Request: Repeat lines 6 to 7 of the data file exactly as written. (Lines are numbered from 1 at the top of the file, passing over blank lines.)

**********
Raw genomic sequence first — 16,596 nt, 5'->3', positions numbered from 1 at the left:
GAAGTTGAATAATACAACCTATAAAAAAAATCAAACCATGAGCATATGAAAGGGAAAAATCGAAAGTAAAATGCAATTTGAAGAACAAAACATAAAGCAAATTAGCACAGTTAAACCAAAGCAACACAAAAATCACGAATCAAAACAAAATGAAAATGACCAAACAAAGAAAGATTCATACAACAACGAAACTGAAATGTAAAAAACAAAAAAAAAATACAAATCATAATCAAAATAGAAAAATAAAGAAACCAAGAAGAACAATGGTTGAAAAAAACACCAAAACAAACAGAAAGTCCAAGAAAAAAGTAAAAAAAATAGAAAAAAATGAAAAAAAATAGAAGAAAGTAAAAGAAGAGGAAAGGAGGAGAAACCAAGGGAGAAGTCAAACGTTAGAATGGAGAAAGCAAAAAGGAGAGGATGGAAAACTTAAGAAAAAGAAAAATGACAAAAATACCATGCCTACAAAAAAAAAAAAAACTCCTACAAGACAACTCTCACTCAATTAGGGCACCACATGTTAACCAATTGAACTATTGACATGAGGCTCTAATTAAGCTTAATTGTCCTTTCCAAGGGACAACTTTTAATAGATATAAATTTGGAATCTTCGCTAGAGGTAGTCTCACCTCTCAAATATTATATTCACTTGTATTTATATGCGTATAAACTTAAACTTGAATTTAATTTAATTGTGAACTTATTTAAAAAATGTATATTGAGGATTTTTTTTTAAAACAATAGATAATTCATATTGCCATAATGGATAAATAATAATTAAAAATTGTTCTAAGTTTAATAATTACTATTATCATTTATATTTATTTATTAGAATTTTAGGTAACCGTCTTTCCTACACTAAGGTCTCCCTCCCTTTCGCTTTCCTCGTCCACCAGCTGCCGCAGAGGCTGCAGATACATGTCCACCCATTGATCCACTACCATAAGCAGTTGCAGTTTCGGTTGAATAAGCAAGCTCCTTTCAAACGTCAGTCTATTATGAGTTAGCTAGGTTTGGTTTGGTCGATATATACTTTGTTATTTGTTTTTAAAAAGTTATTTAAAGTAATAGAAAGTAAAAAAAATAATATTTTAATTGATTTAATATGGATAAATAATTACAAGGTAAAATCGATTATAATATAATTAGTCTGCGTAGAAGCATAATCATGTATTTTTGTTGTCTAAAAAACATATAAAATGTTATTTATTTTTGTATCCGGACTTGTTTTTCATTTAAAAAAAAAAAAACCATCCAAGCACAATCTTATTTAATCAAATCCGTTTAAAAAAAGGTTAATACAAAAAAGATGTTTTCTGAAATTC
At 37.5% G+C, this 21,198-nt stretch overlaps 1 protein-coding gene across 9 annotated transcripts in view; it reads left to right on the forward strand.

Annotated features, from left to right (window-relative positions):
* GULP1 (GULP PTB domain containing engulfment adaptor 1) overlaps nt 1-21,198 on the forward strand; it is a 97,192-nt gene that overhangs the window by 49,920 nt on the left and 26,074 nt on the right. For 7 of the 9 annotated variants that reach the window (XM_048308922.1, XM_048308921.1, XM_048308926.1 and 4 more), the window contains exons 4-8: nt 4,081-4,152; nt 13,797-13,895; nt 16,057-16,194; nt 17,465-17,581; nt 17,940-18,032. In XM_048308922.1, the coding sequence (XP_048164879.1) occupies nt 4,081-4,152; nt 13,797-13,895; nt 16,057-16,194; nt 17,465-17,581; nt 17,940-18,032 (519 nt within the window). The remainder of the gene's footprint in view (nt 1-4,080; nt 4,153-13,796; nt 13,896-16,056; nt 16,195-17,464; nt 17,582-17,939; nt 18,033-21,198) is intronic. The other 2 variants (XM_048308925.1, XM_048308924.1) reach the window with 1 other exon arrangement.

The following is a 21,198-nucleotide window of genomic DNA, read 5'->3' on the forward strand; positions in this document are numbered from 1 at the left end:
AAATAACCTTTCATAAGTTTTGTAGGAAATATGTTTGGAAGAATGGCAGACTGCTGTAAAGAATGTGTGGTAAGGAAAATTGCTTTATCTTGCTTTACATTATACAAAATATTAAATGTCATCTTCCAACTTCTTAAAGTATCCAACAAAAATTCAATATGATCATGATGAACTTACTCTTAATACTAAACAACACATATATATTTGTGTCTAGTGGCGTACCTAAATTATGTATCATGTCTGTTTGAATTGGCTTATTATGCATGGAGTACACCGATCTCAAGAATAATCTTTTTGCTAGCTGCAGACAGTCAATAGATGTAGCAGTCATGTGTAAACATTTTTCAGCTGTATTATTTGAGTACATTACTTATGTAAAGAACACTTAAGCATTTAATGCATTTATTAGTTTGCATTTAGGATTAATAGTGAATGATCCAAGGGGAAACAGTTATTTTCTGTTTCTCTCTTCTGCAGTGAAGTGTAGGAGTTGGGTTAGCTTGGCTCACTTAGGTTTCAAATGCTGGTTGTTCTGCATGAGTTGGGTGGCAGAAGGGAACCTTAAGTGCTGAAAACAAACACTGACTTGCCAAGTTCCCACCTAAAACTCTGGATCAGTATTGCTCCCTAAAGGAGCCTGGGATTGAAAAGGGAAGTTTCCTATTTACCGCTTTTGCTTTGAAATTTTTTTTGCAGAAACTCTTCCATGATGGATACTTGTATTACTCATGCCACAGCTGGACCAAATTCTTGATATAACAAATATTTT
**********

The following is a 21,198-nucleotide window of genomic DNA, read 5'->3' on the forward strand; positions in this document are numbered from 1 at the left end:
AAATAACCTTTCATAAGTTTTGTAGGAAATATGTTTGGAAGAATGGCAGACTGCTGTAAAGAATGTGTGGTAAGGAAAATTGCTTTATCTTGCTTTACATTATACAAAATATTAAATGTCATCTTCCAACTTCTTAAAGTATCCAACAAAAATTCAATATGATCATGATGAACTTACTCTTAATACTAAACAACACATATATATTTGTGTCTAGTGGCGTACCTAAATTATGTATCATGTCTGTTTGAATTGGCTTATTATGCATGGAGTACACCGATCTCAAGAATAATCTTTTTGCTAGCTGCAGACAGTCAATAGATGTAGCAGTCATGTGTAAACATTTTTCAGCTGTATTATTTGAGTACATTACTTATGTAAAGAACACTTAAGCATTTAATGCATTTATTAGTTTGCATTTAGGATTAATAGTGAATGATCCAAGGGGAAACAGTTATTTTCTGTTTCTCTCTTCTGCAGTGAAGTGTAGGAGTTGGGTTAGCTTGGCTCACTTAGGTTTCAAATGCTGGTTGTTCTGCATGAGTTGGGTGGCAGAAGGGAACCTTAAGTGCTGAAAACAAACACTGACTTGCCAAGTTCCCACCTAAAACTCTGGATCAGTATTGCTCCCTAAAGGAGCCTGGGATTGAAAAGGGAAGTTTCCTATTTACCGCTTTTGCTTTGAAATTTTTTTTGCAGAAACTCTTCCATGATGGATACTTGTATTACTCATGCCACAGCTGGACCAAATTCTTGATATAACAAATATTTT